not going to be easily replaced. It’s not an app launcher – the live tiles
are all integrated so any replacement UI would need to hook into all of the
same things. It can easily be done if a real developer takes the time, but
no one on XDA will build anything that good and the real developers won’t
spend their time cause they won’t be able to sell it…
You’ll get over it when you get updates to your phone and don’t need to
flash your ROM cause the manufacturer is too lazy to upgrade your device…

Double no bitches!  That is not customizability.  That is the facade of choice.  Marketing bullshit as gold is as old as religion itself and this is no different.  I understand what you’re doing and why you’re doing it.  I just don’t know if I want to participate in trying to out-douche Apple.  And saying that dev’s won’t be able to sell a UI?  Tell that to SPB, makers of the best selling WinMo app for at least 3 or 4 years.  Those guys have been stomping ass all over the place selling a 30.00$ app, and Microsoft, in all of Apple’s infinite wisdom,  have decided to remove the bread and butter from one of the most polished and quality app makers they have.  It’s getting harder and harder to hold onto the fence between Android and WinPho7.  My dreams of off-the wall linux based phones are going vaporware so I’ve only got a few questions left for making my decision on phones and only one that can be answered at the moment.  So Doug Simmons, how you living buddy?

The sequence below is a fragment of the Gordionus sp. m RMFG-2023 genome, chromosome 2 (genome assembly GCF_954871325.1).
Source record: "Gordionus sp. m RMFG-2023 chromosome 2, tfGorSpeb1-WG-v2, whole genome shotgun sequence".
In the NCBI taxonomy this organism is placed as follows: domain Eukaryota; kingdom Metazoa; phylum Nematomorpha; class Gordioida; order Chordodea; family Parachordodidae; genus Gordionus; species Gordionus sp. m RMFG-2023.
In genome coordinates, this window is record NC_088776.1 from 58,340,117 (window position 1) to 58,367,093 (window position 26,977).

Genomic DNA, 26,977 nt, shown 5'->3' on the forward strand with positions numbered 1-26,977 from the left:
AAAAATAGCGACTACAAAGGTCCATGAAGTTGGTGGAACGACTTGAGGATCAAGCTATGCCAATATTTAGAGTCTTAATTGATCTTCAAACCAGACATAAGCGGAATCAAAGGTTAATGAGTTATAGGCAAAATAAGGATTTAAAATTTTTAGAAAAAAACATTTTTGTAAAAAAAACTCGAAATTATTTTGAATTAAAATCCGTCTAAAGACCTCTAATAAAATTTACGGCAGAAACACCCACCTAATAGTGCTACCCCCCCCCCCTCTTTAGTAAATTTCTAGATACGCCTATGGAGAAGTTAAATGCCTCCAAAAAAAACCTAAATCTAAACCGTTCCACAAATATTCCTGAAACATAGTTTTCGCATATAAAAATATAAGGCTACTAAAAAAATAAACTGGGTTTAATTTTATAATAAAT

8 COMMENTS

  1. “I don’t want you to decide what apps should go on my phone. I don’t want you to have the priviledge to revoke things remotely from my phone.”